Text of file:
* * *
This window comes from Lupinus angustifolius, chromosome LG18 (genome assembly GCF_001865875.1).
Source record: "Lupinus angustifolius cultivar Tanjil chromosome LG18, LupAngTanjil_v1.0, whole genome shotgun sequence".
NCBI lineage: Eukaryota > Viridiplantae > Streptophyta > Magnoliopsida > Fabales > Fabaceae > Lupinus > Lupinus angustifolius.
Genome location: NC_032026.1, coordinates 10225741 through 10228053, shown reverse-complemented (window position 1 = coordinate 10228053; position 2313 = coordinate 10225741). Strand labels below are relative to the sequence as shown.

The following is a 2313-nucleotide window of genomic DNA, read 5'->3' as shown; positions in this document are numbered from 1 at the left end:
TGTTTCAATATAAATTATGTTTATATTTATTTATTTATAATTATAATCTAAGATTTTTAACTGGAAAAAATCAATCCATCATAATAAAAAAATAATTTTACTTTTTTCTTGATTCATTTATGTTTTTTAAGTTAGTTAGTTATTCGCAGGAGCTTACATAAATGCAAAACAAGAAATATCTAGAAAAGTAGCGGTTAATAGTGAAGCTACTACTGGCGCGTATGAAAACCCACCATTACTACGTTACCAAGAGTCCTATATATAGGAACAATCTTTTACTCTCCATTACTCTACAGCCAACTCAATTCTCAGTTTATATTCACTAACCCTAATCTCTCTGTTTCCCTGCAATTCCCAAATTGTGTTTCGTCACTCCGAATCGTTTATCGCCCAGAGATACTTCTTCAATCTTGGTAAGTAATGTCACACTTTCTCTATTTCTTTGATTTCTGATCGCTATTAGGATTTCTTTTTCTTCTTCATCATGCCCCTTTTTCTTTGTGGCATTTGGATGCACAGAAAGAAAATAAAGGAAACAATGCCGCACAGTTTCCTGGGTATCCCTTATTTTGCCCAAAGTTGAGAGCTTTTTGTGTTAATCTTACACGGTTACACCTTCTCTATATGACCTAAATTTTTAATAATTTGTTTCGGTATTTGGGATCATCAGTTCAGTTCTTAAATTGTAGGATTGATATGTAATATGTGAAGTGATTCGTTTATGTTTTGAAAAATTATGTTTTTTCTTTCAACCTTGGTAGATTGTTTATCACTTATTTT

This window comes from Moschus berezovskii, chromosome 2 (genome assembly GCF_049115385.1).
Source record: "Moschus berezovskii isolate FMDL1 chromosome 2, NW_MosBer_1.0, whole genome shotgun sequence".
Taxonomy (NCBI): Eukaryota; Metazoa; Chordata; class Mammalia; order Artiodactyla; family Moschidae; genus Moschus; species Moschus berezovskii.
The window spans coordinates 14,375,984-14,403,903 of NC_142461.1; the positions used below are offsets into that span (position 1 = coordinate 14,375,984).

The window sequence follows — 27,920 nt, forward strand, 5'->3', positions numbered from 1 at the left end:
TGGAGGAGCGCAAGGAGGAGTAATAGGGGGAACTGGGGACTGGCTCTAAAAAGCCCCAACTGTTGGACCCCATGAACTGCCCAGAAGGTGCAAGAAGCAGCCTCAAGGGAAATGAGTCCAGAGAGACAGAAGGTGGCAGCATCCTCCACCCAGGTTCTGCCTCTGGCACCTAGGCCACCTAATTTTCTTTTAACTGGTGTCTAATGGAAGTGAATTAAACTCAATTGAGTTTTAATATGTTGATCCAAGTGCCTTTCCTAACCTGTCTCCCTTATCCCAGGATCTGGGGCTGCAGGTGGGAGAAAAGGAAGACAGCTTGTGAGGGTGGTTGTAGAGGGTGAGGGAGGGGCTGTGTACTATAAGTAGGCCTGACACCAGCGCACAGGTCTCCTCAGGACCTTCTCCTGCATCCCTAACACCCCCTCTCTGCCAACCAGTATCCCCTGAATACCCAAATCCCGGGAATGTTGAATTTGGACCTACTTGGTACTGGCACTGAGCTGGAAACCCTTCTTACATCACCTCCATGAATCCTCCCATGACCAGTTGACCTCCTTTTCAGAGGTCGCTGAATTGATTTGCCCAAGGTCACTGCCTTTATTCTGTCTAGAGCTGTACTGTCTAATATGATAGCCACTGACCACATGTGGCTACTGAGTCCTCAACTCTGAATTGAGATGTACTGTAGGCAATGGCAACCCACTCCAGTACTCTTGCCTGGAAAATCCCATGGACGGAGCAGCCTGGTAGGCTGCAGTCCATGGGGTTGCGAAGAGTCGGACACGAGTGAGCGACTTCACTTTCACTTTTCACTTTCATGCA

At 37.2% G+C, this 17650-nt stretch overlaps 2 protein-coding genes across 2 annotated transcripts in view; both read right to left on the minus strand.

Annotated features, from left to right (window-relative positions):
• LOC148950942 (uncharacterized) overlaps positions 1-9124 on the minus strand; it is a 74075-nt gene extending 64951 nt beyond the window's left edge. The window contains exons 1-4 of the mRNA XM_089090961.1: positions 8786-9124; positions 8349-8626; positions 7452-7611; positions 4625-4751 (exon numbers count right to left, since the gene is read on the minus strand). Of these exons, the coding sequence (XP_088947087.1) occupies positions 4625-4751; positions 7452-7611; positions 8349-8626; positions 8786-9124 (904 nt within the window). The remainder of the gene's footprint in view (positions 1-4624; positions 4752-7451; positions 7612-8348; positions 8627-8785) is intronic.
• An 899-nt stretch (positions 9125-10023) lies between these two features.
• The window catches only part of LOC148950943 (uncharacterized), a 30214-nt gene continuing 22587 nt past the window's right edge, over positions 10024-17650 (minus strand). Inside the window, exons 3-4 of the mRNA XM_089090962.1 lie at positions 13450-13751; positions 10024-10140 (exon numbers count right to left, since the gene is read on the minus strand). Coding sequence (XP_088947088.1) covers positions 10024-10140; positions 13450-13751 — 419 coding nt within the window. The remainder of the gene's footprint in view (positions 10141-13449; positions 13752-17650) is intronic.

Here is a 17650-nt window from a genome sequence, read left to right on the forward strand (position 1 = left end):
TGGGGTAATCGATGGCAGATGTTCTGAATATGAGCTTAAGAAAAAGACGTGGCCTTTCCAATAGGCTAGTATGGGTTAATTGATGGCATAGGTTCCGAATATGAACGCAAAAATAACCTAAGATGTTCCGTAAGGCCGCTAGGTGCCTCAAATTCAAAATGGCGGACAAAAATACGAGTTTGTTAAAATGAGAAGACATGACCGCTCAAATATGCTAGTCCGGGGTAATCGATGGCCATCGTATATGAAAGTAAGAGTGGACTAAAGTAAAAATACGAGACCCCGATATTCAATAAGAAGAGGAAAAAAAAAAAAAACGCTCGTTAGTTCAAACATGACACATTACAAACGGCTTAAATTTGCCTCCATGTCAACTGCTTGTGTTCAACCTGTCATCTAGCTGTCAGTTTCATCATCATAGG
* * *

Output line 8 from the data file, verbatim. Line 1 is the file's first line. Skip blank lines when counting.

Source record: "Moschus berezovskii isolate FMDL1 chromosome 2, NW_MosBer_1.0, whole genome shotgun sequence".